Accra, Sept. 8, GNA - The whole country is engulfed in euphoria and all the talk is about the success of the Black Stars in the African Zone Two qualifiers of the 2006 FIFA World Cup billed for Germany. The celebrations are justified considering the fact that the Black Stars are on the threshold of making history, as their qualification to the global soccer carnival is almost a done deal.
But coming ahead of the summer soccer show next year are the Commonwealth Games slated for Melbourne, Australia in March. The Melbourne Games will as usual, put the sporting credentials of Ghana and other Commonwealth countries to test and international plaudits and accolades will paint the maps of successful countries in gold, silver and bronze.
While nothing seems to be happening on the local front by way of preparations, we must take consolation and nurse hope in the good form being shown by some of our overseas athletes. The Gaisah's, the Zakari's, the Simpson's and the Anim's hold promise for us, but what can we say about the national amateur boxing team, the Black Bombers, which used to be the flagship of the Ghanaian contingent to sporting events.
The debacle at the All Africa Games in Abuja in 2003 and the failure of Ghana to get a single successful boxer through the qualification process to the Athens Olympic Games last year, to say the least, marked an appalling trend in our boxing history.
It only means that the sport, which had won us numerous medals in continental and intercontinental competitions has sunk to the nadir and unless radical measures are taken to ameliorate the situation, our only pride, in relation to amateur boxing will be in the history books. In analysing the poor form of our boxers in Abuja two years ago, Mr Benson T. Baba, President of the Ghana Olympic Committee and Dr Emmanuel Owusu Ansah, Technical Director at the Ministry of Education and Sports, who was then the Chief Executive of the National Sports Council blamed the situation on technical reasons.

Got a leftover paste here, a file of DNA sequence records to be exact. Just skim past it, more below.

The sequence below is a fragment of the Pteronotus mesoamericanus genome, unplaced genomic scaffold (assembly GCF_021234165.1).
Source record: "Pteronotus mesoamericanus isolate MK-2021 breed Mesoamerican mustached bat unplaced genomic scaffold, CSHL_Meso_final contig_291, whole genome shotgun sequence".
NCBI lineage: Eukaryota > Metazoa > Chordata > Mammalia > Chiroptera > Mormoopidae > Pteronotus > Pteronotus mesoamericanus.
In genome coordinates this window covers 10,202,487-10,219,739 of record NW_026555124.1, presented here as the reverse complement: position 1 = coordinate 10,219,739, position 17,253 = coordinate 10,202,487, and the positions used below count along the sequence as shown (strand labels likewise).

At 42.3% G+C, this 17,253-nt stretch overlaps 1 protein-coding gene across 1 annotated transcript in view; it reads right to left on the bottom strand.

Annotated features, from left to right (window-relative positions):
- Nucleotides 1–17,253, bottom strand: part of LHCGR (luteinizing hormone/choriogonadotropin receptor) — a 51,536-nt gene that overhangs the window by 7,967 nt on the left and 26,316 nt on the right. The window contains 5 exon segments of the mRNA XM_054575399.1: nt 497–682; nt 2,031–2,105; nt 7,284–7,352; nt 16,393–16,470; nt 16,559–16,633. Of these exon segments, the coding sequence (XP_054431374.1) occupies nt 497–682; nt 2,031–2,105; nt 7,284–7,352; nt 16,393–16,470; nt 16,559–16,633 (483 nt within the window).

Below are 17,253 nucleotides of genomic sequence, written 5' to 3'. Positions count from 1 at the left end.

The two sports connoisseurs believed the boys had the power and the zeal to box but lacked the basic formulae and tactics, which amateurs must apply to win fights.
So when the Ghana Amateur Boxing Association (GABA) was reconstituted early in the year, concerned members of the boxing fraternity felt the time had come for steps to be taken to steer the sport from mediocrity onto a pedestal of success.
But with less than six months to the Commonwealth Games, nothing drastic has happened by way of appointments and preparations. The technical team that had supervised our failure over the years is still in control, making nonsense of the change of guard in officialdom.
In a recent chat with Mr Eddie Blay, Chairman of the GABA, and the former Olympic medallist confirmed to the GNA Sports in the presence of Mr Moses Foh Amoaning, Chairman of the Ghana Boxing Association, (GBA) of the technical deficiency of trainers of the Bombers. "After watching the coach train the boys with the pad, I realised he was training himself and not the boys.
"He was very enthusiastic but lacked the ability to prepare the boys effectively," Mr Blay said.
But despite the overwhelming evidence about the poor knowledge of the technical handlers of the Bombers, nothing has been done to improve their position.
While Mr Blay is advocating for a Cuban coach, concerned followers of the sport believe there are a lot of former boxers in the country who are capable of redefining the face of amateur boxing.
One of those who felt the former boxers hold the key to the rejuvenation of the sport is Professor Azumah Nelson, former World Boxing Council featherweight and super featherweight champion. In a chat with some sports writers in Accra last month, the boxing professor said it was absurd that the national amateur boxing team of Ghana was being coached by people who did not achieve anything in the sport.
He said the country abounds with former boxers, who distinguished themselves and were capable of imparting their knowledge to the new generation of pugilists.
Having listened to many opinions about the status of the Bombers and how to move away from the failure of the past to a new beginning of hope and promise, it will be necessary to hold the bull by the horn. The time has come for new hands to take charge of the team if we actually want to get back to winning ways in Australia. Eddie Blay must have the moral courage to call for new hands in order to pull amateur boxing from the garbage bin and give it a shine that will make all of us proud.
GABA should also organise inter club and regional competitions to select worthy young boys into the team and prepare them adequately so that we avoid another disgrace where our boxers become punching bags for their opponents.
Another disaster looms for the Bombers in Melbourne if we fail to brace up to the task that must be done.
Ghana amateur boxing is at crossroads and this is an SOS message to save it from further decline. Keep shooting!